I looked in the archive, but could find no information on this subject. Any help will be appreciated.
...words like cardio interval sprint distance race fitness Heart rate monitor (HRM), etc.
Best way to train for paddling os to paddle. Outside of that - As many ways to train as there are trainees.
Some links off P'net:
www.kayakpro.com is the best machine. And a concept rowing machine. Have ordered dvd of world kayak championships to watch while working out. Have posters on wall where I work out and pics of races and boat# stickers on wall. watch www.kayaksport.net movies. Every year I get beat by paddlers from Canada who xc ski and hike all winter. Training is about fitness, eating well and get to it and do it. My stomach is like gas tank on car. Put lots of miles on the car and do not add much fuel. Workout partner at gym does help.
You need to give more info
What are your goals?
Is it racing or just increasing your stamina, or just an overall workout?
This has been very helpful. I’m looking to improve my strength & stamina on order that I can make a creditable showing in river races next year. Also, I have to lose weight, but I know what I have to do in that regard.
What seems to work for me.
Prior to a race I work out a schedule backwards from it so that I will try to be in my best condition on race day for that particular length race.
I try to get in at least two training sessions a week with one of them being long intervals.
If I were younger,(in my thirties or fourties) I would try to make that four sessions, but I am pretty old and any more than two hard ones a week would be a little too much.
If I am building up from scratch, (the first race of the season) and the race is a six miler, the week before the race I want my work outs to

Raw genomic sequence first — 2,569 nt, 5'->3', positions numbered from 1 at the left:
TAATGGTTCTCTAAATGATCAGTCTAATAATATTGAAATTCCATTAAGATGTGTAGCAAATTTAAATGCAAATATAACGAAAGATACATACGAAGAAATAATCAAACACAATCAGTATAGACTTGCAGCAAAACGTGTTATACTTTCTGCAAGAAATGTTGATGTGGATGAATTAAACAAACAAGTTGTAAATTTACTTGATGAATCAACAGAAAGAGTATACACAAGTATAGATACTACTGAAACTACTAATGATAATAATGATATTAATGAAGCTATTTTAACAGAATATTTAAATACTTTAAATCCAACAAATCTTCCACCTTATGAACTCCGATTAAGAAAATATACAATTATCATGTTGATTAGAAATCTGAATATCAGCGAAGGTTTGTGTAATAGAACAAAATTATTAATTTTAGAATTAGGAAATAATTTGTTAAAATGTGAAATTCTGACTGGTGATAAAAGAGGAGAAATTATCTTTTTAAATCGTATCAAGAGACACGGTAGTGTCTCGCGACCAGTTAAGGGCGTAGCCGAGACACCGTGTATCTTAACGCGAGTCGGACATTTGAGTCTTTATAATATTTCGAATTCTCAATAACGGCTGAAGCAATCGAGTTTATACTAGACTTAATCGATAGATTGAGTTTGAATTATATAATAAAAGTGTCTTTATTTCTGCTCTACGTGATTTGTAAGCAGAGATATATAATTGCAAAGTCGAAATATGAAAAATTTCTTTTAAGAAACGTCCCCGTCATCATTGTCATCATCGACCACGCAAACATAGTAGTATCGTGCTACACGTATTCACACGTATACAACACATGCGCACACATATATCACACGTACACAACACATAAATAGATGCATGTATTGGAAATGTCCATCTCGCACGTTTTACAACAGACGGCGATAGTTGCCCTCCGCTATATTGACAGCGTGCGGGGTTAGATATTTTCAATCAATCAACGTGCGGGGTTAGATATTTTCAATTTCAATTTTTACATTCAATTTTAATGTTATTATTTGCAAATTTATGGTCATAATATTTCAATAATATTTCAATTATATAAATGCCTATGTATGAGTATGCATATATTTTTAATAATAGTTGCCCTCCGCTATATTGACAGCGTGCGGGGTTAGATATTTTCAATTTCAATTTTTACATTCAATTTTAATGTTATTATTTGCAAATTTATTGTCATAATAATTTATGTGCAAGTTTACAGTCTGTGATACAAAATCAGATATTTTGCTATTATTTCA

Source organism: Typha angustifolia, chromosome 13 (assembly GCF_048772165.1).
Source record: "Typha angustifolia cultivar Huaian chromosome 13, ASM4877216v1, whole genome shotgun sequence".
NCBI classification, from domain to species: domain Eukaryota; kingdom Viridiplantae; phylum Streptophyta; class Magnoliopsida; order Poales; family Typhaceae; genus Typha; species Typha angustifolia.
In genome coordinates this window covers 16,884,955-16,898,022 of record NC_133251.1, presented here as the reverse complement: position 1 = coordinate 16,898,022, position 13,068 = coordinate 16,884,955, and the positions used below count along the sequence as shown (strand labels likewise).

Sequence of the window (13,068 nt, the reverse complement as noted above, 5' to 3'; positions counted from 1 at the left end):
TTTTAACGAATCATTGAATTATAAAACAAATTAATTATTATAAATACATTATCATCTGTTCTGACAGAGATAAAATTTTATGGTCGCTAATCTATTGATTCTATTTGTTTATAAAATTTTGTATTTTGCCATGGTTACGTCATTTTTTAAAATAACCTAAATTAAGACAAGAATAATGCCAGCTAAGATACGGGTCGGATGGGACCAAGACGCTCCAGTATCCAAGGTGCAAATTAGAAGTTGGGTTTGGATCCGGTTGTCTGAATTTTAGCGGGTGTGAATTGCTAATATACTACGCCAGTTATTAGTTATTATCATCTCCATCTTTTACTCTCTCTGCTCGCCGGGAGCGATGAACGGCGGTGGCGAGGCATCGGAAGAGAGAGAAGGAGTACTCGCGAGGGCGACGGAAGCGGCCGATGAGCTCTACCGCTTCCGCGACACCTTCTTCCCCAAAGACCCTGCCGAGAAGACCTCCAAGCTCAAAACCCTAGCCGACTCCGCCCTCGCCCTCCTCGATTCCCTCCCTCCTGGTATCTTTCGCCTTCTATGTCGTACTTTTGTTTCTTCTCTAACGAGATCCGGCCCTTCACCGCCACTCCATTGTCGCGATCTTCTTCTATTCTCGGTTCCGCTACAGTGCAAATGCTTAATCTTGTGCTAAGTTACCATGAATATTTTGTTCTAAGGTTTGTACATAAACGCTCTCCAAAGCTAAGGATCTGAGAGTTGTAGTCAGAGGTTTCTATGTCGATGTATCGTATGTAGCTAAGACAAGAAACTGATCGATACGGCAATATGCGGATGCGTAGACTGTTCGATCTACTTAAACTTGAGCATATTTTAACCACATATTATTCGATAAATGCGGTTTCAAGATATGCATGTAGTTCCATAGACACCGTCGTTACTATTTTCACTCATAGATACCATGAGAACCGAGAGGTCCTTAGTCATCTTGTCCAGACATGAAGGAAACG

be seven milers, the week before that six, the week before that five, etc.
On the interval day I try to hold a six MPH pace for a mile, and then coast for about a minute and then another six mph pace mile, etc. I shoot for 6MPH since that is about my maximum. Shoot for what you think you can do.
If you are into wind or current you might not be able to make your goal, but still shoot for it.
On the second day I will shoot for the full length without a break at 5.8 MPH, (no faster and no slower) Once again you need to pick your speed (a couple tenths MPH slower than your race goal).
After the first race of the season it should be quite easy for you to maintain your fitness level between races and shoot for higher speeds.
As you noted yourself, if you are overweight work on loosing the excess pounds.
I worked out my training from my old running and biking days, and I firmly believe that anybody can be competitive if they work at it and stick to a regular schedule. Make it tough for yourself, but yet realistic.
Hope this helps a little,
I noted you are from Georgia. Are there any upcoming races around in the next month?